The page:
UPDATE: DHS and Coast Guard Say Cargo Ship that Struck Francis Scott Key Bridge Was Transporting 1.8M Gallons of Fuel and 56 Containers with Hazardous Materials

Francis Scott Key Bridge Baltimore, MD

Early Tuesday morning, the Francis Scott Key Bridge in Baltimore, MD, collapsed after a cargo ship collided with a support column, causing the bridge to collapse. The Francis Scott Key Bridge is a significant commuter route carrying the Baltimore Beltway I-695 over the Patapsco River at the southern end of the Baltimore Harbor, and it’s the state’s number one thoroughfare for hazardous materials, which are not allowed to go through the underwater roadway tunnels in Baltimore.

Local agencies are now rerouting vehicles transporting hazardous materials through west Baltimore:

New reports state that as many as 1.8 million gallons of fuel and other hazardous materials may have spilled into the water. Authorities have suspended their search-and-rescue mission for the six bridge workers who fell into the water and are now presumed dead.

ABC News reports,

Federal officials are monitoring about 1.8 million gallons of fuel inside the container ship Dali for its “spill potential,” according to an unclassified memo from the federal Cybersecurity and Infrastructure Security Agency. But a U.S. official familiar with the matter told CNN “lots would have to go wrong” for that amount of fuel to spill.

The Department of Homeland Security has also deemed the water near the crash site unsafe for divers, according to a memo obtained by ABC News.

A search-and-rescue effort for six people believed to have fallen from the collapsing bridge into the frigid waters of the Patapsco River below has been suspended and will shift to a recovery mission, officials said.

An elite Coast Guard team is examining 13 damaged containers, “some with Centers for Disease Control and Prevention [CDC] and/or hazardous materials [HAZMAT] contents,” the CISA memo said. The team is also analyzing the ship’s manifest to determine what was on board and if any materials could pose a health risk, the source said.

“There is minor sheening on-scene. Booming has been ordered and is staged but will not be placed until search and rescue and dive operations are complete,” the document said. “The amount of potential oil spill is 1.8M gallons of marine grade diesel.”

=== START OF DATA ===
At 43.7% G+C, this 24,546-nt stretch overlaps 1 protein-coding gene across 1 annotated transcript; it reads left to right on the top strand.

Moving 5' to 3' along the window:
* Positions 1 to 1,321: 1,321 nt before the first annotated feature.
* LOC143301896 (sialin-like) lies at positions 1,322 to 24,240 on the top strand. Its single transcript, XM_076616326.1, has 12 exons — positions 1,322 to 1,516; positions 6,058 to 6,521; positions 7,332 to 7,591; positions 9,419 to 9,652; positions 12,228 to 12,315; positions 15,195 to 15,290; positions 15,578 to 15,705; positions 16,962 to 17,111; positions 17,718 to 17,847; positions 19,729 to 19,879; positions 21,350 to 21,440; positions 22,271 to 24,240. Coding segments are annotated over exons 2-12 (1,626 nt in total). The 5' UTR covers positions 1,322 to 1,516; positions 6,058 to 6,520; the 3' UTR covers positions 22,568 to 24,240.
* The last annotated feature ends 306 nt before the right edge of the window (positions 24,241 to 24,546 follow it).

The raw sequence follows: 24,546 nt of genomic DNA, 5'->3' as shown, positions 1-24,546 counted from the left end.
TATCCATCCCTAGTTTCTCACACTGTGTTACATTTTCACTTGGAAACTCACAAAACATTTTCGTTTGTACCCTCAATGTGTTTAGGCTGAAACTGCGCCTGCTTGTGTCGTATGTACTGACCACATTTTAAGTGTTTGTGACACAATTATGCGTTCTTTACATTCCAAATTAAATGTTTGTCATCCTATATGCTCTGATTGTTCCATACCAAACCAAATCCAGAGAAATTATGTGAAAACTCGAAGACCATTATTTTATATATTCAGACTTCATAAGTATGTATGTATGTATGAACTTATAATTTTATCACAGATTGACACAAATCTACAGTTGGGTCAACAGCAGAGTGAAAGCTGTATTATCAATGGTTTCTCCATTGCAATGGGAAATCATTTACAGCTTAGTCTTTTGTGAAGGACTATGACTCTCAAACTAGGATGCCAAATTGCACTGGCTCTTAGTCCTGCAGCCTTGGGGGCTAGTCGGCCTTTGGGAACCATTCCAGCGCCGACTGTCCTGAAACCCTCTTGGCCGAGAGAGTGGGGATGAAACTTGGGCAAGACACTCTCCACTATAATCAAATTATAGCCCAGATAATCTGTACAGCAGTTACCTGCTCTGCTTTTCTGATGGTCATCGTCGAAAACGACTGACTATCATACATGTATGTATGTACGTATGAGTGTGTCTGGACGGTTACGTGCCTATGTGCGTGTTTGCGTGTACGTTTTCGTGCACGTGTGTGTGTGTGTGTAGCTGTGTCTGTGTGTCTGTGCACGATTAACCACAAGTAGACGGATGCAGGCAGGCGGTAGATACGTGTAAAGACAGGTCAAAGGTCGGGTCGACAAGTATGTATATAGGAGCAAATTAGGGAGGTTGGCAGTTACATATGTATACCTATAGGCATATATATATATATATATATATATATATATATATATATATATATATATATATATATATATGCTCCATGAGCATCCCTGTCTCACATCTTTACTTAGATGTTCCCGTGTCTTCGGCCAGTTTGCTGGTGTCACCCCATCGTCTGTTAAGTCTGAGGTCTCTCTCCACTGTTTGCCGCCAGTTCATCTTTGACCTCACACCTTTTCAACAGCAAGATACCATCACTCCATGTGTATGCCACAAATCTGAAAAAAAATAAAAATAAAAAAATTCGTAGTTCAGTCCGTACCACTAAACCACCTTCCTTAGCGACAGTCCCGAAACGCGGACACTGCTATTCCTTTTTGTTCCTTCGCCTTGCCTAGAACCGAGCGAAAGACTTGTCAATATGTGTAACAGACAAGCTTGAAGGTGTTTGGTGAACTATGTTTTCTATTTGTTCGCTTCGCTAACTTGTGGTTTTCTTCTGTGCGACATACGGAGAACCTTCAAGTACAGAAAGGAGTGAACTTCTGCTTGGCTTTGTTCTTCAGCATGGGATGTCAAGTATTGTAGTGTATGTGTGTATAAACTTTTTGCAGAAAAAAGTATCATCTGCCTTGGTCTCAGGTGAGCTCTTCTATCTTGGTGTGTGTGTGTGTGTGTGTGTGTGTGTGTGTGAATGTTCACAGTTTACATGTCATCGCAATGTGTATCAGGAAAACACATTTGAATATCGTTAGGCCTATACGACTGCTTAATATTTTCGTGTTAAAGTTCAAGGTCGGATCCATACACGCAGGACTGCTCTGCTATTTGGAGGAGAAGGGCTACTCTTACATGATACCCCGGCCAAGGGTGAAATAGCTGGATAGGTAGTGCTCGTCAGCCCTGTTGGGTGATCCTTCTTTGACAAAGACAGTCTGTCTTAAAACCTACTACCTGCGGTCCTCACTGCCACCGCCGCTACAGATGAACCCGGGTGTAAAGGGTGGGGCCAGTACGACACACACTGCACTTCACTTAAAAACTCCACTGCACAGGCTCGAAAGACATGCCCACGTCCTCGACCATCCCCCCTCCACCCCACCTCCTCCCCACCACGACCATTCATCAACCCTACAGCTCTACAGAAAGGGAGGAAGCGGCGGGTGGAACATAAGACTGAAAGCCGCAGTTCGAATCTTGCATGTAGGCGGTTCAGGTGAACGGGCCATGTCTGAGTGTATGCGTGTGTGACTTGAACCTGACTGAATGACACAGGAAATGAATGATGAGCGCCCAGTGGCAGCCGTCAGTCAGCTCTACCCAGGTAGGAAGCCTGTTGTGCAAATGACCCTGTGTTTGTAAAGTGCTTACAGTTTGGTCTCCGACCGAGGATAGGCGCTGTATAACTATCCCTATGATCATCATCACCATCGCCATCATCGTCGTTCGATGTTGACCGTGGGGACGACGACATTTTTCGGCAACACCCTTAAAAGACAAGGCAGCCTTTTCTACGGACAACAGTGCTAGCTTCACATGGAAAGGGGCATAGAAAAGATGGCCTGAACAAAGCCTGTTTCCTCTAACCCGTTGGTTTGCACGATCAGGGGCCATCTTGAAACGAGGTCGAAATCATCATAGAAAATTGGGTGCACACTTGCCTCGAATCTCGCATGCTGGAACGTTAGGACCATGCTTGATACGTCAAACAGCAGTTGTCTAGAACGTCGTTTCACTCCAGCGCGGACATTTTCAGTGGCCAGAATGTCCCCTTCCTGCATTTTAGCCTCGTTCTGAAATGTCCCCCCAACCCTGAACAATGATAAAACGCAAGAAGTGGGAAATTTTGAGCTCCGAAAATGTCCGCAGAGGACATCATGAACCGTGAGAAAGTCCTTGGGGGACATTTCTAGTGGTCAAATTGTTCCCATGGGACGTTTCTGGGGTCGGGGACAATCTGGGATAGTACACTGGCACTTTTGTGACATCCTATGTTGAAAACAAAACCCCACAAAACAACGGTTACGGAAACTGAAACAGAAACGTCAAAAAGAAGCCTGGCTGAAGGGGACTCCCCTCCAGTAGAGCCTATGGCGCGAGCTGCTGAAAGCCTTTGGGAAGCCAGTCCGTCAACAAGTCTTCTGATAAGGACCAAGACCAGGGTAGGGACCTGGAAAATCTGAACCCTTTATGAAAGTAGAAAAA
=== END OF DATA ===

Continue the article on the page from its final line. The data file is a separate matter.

More from Fox:

The Singapore-flagged cargo ship that struck the Francis Scott Key Bridge, causing its collapse, was transporting containers with hazardous materials, the U.S. Coast Guard said.

Vice Admiral Peter Gautier said during the White House press briefing that of the 4700 containers on board the Dali, 56 contain hazardous materials and two are missing overboard. The ones that are in the water do not contain hazardous materials, he told reporters.

“There is no threat to the public from the hazardous materials on board,” Gautier said.

A specialized hazmat team went aboard the ship to inspect the cargo.

National Transportation Safety Board (NTSB) Chair Jennifer Homendy announced on Wednesday that the data recorder known as the “black box’ has been recovered from the DALI cargo ship that crashed into the Francis Scott Key bridge early Tuesday morning.

The black box is expected to reveal a timeline for the DALI and ultimately lead to what caused the ship to lose its power.

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Jordan Conradson, formerly TGP’s Arizona correspondent, is currently on assignment in Washington DC. Jordan has played a critical role in exposing fraud and corruption in Arizona's elections and elected officials. His reporting on election crimes in Maricopa County led to the resignation of one election official, and he was later banned from the Maricopa County press room for his courage in pursuit of the truth. TGP and Jordan finally gained access after suing Maricopa County, America's fourth largest county, and winning at the Ninth Circuit U.S. Court of Appeals. Conradson looks forward to bringing his aggressive style of journalism to the Swamp.

You can email Jordan Conradson here, and read more of Jordan Conradson's articles here.


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